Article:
A federal judge on Monday rejected a Trump administration request to delay the January 1, 2018 effective date of transgender people enlisting in the U.S. military.

The government argued that the military is not ready to accept transgender recruits and that it would be unproductive to accept transgender recruits considering its stated goal of prohibiting transgender people from serving in the military.

U.S. District Judge Colleen Kollar-Kotelly disagreed, saying that the Pentagon has had more than 18 months to prepare.

“For more than a year preceding the summer of 2017, it was the policy and intention of the military that transgender individuals would soon begin to accede,” Kollar-Kotelly said. “Moreover, the court issued the preliminary injunction in this case approximately six weeks ago, and since then defendants have been on notice that they would be required to implement the previously established policy of beginning to accept transgender individuals on January 1, 2018. In other words, with only a brief hiatus, defendants have had the opportunity to prepare for the accession of transgender individuals into the military for nearly one and a half years.”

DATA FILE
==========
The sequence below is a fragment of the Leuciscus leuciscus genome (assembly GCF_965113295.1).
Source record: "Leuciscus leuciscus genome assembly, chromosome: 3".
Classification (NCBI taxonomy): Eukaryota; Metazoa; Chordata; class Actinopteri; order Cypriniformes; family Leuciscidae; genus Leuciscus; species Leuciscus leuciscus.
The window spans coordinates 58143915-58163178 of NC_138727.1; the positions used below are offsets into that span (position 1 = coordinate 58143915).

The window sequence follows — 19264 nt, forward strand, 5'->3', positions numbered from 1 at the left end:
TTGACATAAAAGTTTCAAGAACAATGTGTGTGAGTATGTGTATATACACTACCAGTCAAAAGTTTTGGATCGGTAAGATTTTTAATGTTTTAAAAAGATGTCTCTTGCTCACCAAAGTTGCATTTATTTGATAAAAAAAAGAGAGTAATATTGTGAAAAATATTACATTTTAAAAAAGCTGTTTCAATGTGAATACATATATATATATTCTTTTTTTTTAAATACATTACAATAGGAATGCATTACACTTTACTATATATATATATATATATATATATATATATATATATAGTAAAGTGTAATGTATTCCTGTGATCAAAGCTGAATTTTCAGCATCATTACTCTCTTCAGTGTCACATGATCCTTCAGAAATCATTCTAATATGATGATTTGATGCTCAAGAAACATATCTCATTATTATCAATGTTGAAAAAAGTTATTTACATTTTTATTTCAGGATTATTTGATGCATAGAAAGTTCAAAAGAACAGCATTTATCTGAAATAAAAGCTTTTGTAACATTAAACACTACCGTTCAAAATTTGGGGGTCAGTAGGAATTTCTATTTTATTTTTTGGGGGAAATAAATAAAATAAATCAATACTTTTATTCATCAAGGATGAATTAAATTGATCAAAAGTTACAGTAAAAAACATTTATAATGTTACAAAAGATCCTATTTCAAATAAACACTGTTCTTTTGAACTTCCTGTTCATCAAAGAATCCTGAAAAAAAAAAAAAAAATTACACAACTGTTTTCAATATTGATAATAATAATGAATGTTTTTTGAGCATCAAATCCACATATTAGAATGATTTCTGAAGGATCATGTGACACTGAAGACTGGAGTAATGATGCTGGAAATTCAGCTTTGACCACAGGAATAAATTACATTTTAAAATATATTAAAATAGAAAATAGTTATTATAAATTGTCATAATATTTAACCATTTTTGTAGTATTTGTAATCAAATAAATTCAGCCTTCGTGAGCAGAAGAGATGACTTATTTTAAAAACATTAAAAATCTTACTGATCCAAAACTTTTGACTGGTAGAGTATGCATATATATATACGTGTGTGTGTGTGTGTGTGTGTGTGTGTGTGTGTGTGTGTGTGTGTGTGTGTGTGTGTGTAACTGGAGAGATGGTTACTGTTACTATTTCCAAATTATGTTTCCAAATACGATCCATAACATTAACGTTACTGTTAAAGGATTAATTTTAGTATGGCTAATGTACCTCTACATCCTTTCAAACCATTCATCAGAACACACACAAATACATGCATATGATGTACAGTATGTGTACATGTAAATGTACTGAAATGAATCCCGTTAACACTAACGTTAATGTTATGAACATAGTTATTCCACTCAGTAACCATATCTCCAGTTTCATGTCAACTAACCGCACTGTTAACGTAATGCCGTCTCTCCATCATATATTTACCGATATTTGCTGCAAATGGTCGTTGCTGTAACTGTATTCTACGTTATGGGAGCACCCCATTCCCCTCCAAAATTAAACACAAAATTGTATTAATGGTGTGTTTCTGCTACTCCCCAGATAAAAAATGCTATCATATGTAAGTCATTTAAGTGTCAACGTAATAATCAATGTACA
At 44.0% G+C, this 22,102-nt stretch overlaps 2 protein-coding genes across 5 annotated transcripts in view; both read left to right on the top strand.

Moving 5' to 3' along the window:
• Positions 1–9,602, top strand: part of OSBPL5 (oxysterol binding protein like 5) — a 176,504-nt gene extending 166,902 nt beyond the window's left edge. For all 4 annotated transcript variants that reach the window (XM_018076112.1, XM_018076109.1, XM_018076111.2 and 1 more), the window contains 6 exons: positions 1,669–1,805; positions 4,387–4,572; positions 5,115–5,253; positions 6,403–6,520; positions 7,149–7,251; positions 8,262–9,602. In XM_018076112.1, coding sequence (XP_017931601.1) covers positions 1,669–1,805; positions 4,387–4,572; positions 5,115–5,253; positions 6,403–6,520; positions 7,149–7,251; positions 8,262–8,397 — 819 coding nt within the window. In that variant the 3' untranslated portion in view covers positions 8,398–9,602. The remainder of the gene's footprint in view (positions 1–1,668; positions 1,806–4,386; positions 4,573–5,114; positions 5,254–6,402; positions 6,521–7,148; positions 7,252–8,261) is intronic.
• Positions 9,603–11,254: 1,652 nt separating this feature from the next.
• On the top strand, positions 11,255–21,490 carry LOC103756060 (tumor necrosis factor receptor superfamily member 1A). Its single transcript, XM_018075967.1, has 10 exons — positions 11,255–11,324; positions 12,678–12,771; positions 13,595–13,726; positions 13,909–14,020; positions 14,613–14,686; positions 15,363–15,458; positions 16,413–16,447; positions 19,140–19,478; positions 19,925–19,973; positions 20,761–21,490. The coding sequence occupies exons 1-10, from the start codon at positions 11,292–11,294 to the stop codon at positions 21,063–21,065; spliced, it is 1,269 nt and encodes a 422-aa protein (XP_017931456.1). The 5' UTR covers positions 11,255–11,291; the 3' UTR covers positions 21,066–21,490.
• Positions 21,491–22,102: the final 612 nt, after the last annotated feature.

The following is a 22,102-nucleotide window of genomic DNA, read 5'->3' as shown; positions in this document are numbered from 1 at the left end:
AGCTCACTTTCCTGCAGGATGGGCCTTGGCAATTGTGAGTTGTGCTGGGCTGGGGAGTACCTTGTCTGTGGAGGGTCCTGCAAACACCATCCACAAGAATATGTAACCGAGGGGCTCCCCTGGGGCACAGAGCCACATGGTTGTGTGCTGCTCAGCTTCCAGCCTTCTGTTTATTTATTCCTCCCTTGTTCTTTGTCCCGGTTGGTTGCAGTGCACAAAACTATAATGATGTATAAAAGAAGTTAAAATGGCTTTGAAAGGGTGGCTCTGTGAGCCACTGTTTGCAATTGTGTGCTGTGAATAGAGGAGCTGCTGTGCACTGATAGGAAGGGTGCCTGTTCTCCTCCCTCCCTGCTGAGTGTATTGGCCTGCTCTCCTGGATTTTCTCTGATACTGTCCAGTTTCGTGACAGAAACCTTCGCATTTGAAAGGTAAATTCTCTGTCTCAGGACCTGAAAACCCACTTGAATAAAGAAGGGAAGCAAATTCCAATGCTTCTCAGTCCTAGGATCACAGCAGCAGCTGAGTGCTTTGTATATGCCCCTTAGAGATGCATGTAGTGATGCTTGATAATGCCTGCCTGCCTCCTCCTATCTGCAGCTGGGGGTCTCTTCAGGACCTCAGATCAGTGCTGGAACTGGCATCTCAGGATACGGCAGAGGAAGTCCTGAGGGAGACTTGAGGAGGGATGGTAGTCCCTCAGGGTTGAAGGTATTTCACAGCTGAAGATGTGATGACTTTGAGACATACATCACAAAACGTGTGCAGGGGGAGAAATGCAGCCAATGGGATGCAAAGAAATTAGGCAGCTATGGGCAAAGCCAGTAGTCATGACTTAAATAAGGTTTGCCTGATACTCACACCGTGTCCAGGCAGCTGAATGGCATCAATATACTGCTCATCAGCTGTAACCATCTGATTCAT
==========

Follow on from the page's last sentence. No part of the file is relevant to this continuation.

In October, Kollar-Kotelly partially blocked implementation of President Donald Trump's ban on transgender troops, which he first announced on Twitter.

According to the AP, the Pentagon announced prior to the judge's ruling that it would allow transgender people into the armed forces starting on January 1.

But White House Press Secretary Sarah Huckabee Sanders told reporters that the Justice Department is “currently reviewing the legal options to ensure that the president's directive can be implemented.”